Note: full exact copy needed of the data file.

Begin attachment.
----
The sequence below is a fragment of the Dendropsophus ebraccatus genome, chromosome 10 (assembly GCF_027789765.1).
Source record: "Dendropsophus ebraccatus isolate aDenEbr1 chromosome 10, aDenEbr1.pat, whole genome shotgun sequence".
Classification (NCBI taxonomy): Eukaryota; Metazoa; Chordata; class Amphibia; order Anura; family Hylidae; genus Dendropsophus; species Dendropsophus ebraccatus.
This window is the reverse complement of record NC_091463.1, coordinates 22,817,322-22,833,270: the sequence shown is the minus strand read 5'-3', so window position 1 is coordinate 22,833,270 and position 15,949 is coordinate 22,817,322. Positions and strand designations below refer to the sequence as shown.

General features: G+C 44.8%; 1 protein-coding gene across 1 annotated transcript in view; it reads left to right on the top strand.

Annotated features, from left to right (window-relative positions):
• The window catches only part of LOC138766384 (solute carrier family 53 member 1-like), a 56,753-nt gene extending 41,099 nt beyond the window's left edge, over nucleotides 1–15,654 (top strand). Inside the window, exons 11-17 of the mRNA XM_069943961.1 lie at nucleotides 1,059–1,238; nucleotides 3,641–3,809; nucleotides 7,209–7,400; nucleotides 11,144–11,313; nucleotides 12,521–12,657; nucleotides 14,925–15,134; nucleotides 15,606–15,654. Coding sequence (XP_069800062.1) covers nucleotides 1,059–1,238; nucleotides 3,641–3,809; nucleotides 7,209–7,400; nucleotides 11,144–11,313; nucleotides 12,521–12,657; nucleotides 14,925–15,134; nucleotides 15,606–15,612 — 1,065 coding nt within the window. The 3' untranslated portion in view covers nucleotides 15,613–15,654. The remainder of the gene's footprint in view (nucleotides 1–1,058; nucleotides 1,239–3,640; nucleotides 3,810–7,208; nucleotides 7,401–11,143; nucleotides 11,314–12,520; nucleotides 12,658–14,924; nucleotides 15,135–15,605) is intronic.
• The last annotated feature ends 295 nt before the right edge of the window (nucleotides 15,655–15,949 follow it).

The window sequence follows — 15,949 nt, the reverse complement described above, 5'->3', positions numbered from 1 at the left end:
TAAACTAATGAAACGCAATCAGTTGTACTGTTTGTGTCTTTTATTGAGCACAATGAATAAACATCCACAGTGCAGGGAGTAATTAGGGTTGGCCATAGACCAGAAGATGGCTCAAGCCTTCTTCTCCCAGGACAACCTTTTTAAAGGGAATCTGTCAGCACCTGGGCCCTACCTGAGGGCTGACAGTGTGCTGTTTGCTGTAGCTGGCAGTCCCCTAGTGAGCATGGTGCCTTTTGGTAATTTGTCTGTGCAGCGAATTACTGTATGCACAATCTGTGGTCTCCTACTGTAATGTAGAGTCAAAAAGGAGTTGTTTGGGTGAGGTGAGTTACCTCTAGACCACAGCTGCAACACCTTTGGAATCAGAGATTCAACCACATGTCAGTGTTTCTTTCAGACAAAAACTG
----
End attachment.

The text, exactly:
The sequence below is a fragment of the Dendropsophus ebraccatus genome, chromosome 10 (assembly GCF_027789765.1).
Source record: "Dendropsophus ebraccatus isolate aDenEbr1 chromosome 10, aDenEbr1.pat, whole genome shotgun sequence".
Classification (NCBI taxonomy): Eukaryota; Metazoa; Chordata; class Amphibia; order Anura; family Hylidae; genus Dendropsophus; species Dendropsophus ebraccatus.
This window is the reverse complement of record NC_091463.1, coordinates 22,817,322-22,833,270: the sequence shown is the minus strand read 5'-3', so window position 1 is coordinate 22,833,270 and position 15,949 is coordinate 22,817,322. Positions and strand designations below refer to the sequence as shown.

General features: G+C 44.8%; 1 protein-coding gene across 1 annotated transcript in view; it reads left to right on the top strand.

Annotated features, from left to right (window-relative positions):
• The window catches only part of LOC138766384 (solute carrier family 53 member 1-like), a 56,753-nt gene extending 41,099 nt beyond the window's left edge, over nucleotides 1–15,654 (top strand). Inside the window, exons 11-17 of the mRNA XM_069943961.1 lie at nucleotides 1,059–1,238; nucleotides 3,641–3,809; nucleotides 7,209–7,400; nucleotides 11,144–11,313; nucleotides 12,521–12,657; nucleotides 14,925–15,134; nucleotides 15,606–15,654. Coding sequence (XP_069800062.1) covers nucleotides 1,059–1,238; nucleotides 3,641–3,809; nucleotides 7,209–7,400; nucleotides 11,144–11,313; nucleotides 12,521–12,657; nucleotides 14,925–15,134; nucleotides 15,606–15,612 — 1,065 coding nt within the window. The 3' untranslated portion in view covers nucleotides 15,613–15,654. The remainder of the gene's footprint in view (nucleotides 1–1,058; nucleotides 1,239–3,640; nucleotides 3,810–7,208; nucleotides 7,401–11,143; nucleotides 11,314–12,520; nucleotides 12,658–14,924; nucleotides 15,135–15,605) is intronic.
• The last annotated feature ends 295 nt before the right edge of the window (nucleotides 15,655–15,949 follow it).

The window sequence follows — 15,949 nt, the reverse complement described above, 5'->3', positions numbered from 1 at the left end:
TAAACTAATGAAACGCAATCAGTTGTACTGTTTGTGTCTTTTATTGAGCACAATGAATAAACATCCACAGTGCAGGGAGTAATTAGGGTTGGCCATAGACCAGAAGATGGCTCAAGCCTTCTTCTCCCAGGACAACCTTTTTAAAGGGAATCTGTCAGCACCTGGGCCCTACCTGAGGGCTGACAGTGTGCTGTTTGCTGTAGCTGGCAGTCCCCTAGTGAGCATGGTGCCTTTTGGTAATTTGTCTGTGCAGCGAATTACTGTATGCACAATCTGTGGTCTCCTACTGTAATGTAGAGTCAAAAAGGAGTTGTTTGGGTGAGGTGAGTTACCTCTAGACCACAGCTGCAACACCTTTGGAATCAGAGATTCAACCACATGTCAGTGTTTCTTTCAGACAAAAACTG